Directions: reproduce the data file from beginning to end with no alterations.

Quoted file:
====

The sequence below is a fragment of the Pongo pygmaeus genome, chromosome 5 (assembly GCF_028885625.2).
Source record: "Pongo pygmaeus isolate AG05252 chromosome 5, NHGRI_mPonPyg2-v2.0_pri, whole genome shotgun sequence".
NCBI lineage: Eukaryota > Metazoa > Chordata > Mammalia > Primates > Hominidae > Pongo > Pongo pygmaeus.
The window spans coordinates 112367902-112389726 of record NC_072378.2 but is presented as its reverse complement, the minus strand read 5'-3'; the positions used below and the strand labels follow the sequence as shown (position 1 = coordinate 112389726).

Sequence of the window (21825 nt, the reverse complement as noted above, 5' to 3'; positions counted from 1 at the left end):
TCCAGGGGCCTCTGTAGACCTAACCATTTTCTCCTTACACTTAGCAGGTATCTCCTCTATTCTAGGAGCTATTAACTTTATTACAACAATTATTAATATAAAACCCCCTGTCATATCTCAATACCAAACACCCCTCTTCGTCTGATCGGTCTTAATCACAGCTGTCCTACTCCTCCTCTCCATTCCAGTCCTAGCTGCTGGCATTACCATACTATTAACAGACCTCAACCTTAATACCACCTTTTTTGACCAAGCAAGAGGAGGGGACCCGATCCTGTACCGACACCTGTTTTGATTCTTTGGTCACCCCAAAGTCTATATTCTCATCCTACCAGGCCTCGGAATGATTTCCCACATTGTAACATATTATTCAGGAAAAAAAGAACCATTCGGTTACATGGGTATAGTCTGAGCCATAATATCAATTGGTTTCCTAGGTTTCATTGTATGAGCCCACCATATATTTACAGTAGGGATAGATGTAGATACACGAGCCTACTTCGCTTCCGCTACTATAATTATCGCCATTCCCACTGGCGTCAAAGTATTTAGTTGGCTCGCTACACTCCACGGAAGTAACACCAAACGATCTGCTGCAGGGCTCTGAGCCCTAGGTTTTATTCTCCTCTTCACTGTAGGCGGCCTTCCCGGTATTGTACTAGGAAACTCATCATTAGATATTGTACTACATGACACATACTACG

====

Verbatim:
The sequence below is a fragment of the Pongo pygmaeus genome, chromosome 5 (assembly GCF_028885625.2).
Source record: "Pongo pygmaeus isolate AG05252 chromosome 5, NHGRI_mPonPyg2-v2.0_pri, whole genome shotgun sequence".
NCBI lineage: Eukaryota > Metazoa > Chordata > Mammalia > Primates > Hominidae > Pongo > Pongo pygmaeus.
The window spans coordinates 112367902-112389726 of record NC_072378.2 but is presented as its reverse complement, the minus strand read 5'-3'; the positions used below and the strand labels follow the sequence as shown (position 1 = coordinate 112389726).

Sequence of the window (21825 nt, the reverse complement as noted above, 5' to 3'; positions counted from 1 at the left end):
TCCAGGGGCCTCTGTAGACCTAACCATTTTCTCCTTACACTTAGCAGGTATCTCCTCTATTCTAGGAGCTATTAACTTTATTACAACAATTATTAATATAAAACCCCCTGTCATATCTCAATACCAAACACCCCTCTTCGTCTGATCGGTCTTAATCACAGCTGTCCTACTCCTCCTCTCCATTCCAGTCCTAGCTGCTGGCATTACCATACTATTAACAGACCTCAACCTTAATACCACCTTTTTTGACCAAGCAAGAGGAGGGGACCCGATCCTGTACCGACACCTGTTTTGATTCTTTGGTCACCCCAAAGTCTATATTCTCATCCTACCAGGCCTCGGAATGATTTCCCACATTGTAACATATTATTCAGGAAAAAAAGAACCATTCGGTTACATGGGTATAGTCTGAGCCATAATATCAATTGGTTTCCTAGGTTTCATTGTATGAGCCCACCATATATTTACAGTAGGGATAGATGTAGATACACGAGCCTACTTCGCTTCCGCTACTATAATTATCGCCATTCCCACTGGCGTCAAAGTATTTAGTTGGCTCGCTACACTCCACGGAAGTAACACCAAACGATCTGCTGCAGGGCTCTGAGCCCTAGGTTTTATTCTCCTCTTCACTGTAGGCGGCCTTCCCGGTATTGTACTAGGAAACTCATCATTAGATATTGTACTACATGACACATACTACG